You shouldn’t have to sacrifice comfort or drain your wallet to keep your residence at a pleasant temp during muggy weather.
But what is the ideal temp, exactly? We go over recommendations from energy specialists so you can determine the best temperature for your family.
Here’s what we suggest for the most energy-efficient setting for air conditioning in Cedar Rapids.
Recommended Thermostat Settings for Summer
Most households find using the thermostat at 72-73 degrees is ideal. However, if there’s a major difference between your interior and outdoor temps, your cooling expenses will be larger.
These are our recommendations based on the U.S. Department of Energy (DOE) and ENERGY STAR®.
While at home: 78 degrees. While that seems warm, there are methods you can keep your residence cool without having the air conditioner on all the time.
Keeping windows and window treatments down during the day keeps chilled air where it needs to be—inside. Some window solutions, like honeycomb shades or plantation shutters, are created to offer added insulation and improved energy efficiency.
If you have ceiling fans in your home, the DOE says you can move thermostat temps about 4 degrees warmer without compromising comfort. That’s due to the fact they cool with a windchill effect. Because they cool people, not spaces, shut them off when you move from a room.
If 78 degrees still feels too uncomfortable on the surface, try doing a trial for a week or so. Get started by increasing your temperature to 78 degrees while you’re at your residence. Then, progressively turn it down while following the tips above. You may be shocked at how refreshed you feel at a warmer temperature setting.
While away: 88 degrees. There’s no need to keep the air conditioner running all day while your residence is unoccupied. Turning the temperature 7¬¬–10 degrees higher can save you as much as 5–15% on your cooling bills, according to the DOE.
When you get home, don’t be tempted to switch your thermostat colder than 78 to cool your house faster. This isn’t productive and usually results in a higher electricity expense.
A programmable thermostat is a good approach to keep your settings in check, but you have to set programs. If you don’t use programs, you run the risk of forgetting to change the set temperature when you leave.
If you need a convenient resolution, think about getting a smart thermostat. This thermostat links with your phone, so it realizes when you’re at home and when you’re away. Then it intuitively modifies temperature settings for the best savings. How much exactly? Typically $180 yearly on heating and cooling, according to ENERGY STAR.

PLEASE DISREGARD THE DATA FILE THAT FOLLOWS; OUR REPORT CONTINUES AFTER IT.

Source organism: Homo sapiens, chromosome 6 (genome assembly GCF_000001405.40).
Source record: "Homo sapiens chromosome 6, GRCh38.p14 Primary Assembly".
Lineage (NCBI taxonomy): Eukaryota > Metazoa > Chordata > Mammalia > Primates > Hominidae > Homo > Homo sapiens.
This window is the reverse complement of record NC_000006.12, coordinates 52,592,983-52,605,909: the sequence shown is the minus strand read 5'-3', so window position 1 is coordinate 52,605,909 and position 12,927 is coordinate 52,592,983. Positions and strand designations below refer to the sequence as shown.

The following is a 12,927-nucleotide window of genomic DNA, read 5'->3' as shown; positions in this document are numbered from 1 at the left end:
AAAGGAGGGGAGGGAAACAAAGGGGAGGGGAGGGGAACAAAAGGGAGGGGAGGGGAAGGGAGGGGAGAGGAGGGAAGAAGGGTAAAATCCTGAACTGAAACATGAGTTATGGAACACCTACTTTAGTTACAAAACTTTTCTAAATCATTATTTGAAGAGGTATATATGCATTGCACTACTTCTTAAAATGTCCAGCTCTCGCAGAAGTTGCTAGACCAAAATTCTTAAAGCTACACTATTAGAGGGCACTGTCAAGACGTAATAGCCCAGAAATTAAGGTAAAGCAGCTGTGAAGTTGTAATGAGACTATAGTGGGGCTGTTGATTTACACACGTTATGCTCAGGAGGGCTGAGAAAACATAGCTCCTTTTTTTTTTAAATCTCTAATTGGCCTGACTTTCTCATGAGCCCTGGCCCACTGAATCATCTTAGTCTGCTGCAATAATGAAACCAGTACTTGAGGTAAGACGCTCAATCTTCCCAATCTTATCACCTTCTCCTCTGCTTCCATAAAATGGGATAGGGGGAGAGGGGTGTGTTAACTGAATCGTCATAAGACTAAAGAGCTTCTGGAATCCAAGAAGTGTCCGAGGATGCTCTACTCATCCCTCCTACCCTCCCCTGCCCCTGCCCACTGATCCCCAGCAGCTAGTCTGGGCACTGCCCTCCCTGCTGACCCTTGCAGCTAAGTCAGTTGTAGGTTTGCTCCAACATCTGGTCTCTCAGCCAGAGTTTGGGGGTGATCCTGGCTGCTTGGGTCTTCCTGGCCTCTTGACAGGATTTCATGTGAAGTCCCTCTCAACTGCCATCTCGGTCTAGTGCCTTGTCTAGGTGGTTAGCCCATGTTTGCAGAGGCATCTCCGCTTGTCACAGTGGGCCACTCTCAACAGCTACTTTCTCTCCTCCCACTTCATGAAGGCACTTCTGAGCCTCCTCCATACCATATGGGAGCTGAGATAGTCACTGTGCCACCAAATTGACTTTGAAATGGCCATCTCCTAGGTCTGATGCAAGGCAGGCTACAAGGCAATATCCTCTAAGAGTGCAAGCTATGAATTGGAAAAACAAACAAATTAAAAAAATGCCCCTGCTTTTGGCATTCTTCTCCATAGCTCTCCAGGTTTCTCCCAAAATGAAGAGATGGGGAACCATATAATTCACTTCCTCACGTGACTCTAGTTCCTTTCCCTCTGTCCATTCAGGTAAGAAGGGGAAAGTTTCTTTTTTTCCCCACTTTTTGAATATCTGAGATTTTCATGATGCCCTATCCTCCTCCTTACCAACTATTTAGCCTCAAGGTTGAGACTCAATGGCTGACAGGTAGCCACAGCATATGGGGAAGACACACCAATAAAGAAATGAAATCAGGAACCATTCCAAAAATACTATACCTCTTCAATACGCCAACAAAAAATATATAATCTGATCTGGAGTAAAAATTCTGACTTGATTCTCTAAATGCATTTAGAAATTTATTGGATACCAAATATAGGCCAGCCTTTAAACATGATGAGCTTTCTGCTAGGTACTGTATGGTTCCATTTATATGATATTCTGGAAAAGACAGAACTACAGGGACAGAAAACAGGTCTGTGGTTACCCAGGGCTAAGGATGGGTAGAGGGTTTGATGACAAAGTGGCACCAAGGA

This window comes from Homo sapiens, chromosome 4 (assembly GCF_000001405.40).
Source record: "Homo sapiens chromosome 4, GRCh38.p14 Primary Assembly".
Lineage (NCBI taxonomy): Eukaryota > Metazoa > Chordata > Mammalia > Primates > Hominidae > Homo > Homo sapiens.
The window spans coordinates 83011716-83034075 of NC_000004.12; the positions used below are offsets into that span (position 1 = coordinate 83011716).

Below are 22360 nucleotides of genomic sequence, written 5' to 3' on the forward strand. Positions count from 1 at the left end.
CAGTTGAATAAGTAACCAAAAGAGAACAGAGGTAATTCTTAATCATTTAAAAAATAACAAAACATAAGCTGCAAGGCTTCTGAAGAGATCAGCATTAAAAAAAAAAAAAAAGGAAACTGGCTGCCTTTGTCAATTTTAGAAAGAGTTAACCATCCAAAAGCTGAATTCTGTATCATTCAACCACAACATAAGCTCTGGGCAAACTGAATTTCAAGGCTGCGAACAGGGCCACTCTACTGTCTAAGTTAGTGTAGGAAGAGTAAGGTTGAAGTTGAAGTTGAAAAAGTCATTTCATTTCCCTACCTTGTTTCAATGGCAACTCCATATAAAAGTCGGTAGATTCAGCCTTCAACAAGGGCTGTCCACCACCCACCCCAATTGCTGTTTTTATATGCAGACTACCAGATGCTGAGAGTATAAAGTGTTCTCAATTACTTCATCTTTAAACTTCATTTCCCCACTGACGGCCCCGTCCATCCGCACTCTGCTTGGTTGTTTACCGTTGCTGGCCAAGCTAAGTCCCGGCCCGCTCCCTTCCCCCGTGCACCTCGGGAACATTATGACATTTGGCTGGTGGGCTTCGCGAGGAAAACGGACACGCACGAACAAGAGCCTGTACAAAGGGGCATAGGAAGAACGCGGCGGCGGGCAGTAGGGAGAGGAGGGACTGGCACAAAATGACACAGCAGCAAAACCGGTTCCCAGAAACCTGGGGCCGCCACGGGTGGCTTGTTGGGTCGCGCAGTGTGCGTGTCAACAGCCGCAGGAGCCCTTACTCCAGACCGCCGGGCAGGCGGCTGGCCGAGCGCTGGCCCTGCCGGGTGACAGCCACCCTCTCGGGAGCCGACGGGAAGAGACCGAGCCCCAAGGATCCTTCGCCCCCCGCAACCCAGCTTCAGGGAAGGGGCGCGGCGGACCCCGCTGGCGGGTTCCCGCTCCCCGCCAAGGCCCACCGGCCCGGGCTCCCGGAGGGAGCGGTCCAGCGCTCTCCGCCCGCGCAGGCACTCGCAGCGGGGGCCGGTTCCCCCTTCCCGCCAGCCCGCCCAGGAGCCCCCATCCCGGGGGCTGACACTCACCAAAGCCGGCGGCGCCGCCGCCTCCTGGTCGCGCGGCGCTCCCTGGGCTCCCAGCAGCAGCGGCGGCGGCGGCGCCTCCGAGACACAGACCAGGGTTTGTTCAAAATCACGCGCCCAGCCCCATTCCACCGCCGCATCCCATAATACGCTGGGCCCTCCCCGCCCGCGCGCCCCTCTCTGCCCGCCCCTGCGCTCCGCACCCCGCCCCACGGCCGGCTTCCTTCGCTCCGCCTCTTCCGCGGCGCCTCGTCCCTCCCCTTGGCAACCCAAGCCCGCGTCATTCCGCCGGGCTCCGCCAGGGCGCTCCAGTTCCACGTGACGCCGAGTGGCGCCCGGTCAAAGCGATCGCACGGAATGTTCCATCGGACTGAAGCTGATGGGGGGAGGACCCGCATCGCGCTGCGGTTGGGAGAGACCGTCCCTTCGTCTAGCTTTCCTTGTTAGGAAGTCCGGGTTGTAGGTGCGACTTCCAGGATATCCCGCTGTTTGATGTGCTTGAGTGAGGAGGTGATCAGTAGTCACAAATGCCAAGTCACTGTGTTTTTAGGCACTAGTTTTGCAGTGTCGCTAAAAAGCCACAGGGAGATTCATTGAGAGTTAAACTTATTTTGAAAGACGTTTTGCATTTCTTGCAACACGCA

Another benefit of having a smart thermostat? You can use your phone to keep an eye on and regulate temperature settings from nearly anywhere.
While sleeping: Around 70 degrees. While ENERGY STAR suggests 82 degrees, that could be unpleasant for most families. Many people sleep better when their bedroom is cold, so that’s why the National Sleep Foundation advises 60–67 degrees. But that may be too cool, depending on your PJ and blanket preference.
We recommend following a comparable test over a week, moving your temperature higher and slowly turning it down to find the right setting for your residence. On mild nights, you may learn keeping windows open at night and using a ceiling fan is a better idea than using the air conditioner.
More Approaches to Use Less Energy This Summer
There are other approaches you can conserve money on cooling bills throughout the summer.
- Upgrade to an energy-efficient AC system. Central air conditioners only are effective for about 12–15 years and lose efficiency as they get older. A new air conditioner can keep your home more comfortable while keeping electrical costs small.
- Schedule yearly AC tune-ups. Regular air conditioner maintenance keeps your equipment operating properly and may help it run at greater efficiency. It can also help lengthen its life span, since it allows techs to discover little problems before they create an expensive meltdown.
- Replace air filters often. Follow manufacturer instructions for changing your air filter. A dirty filter can cause your system to short cycle, or turn on and off too often, and drive up your electricity costs.
- Check attic insulation levels. Almost 90% of houses in the United States don’t have adequate insulation, according to the Insulation Institute. Most southern climates should have 13–14” of attic insulation, while northern climates need 16–18”.
- Have your ductwork checked. Ductwork that has separated as it’s aged can seep cold air into your attic, walls or crawl space. This can result in major comfort troubles in your residence, such as hot and cold spots.
- Seal openings, doors and windows. Keep warm air where it should be by closing cracks. You can also caulk or weather strip doors to trap more cool air inside.
Save More Energy During Hot Weather with Ilten's Incorporated
If you need to conserve more energy this summer, our Ilten's Incorporated professionals can help. Get in touch with us at 319-208-3295 or contact us online for additional information about our energy-conserving cooling products.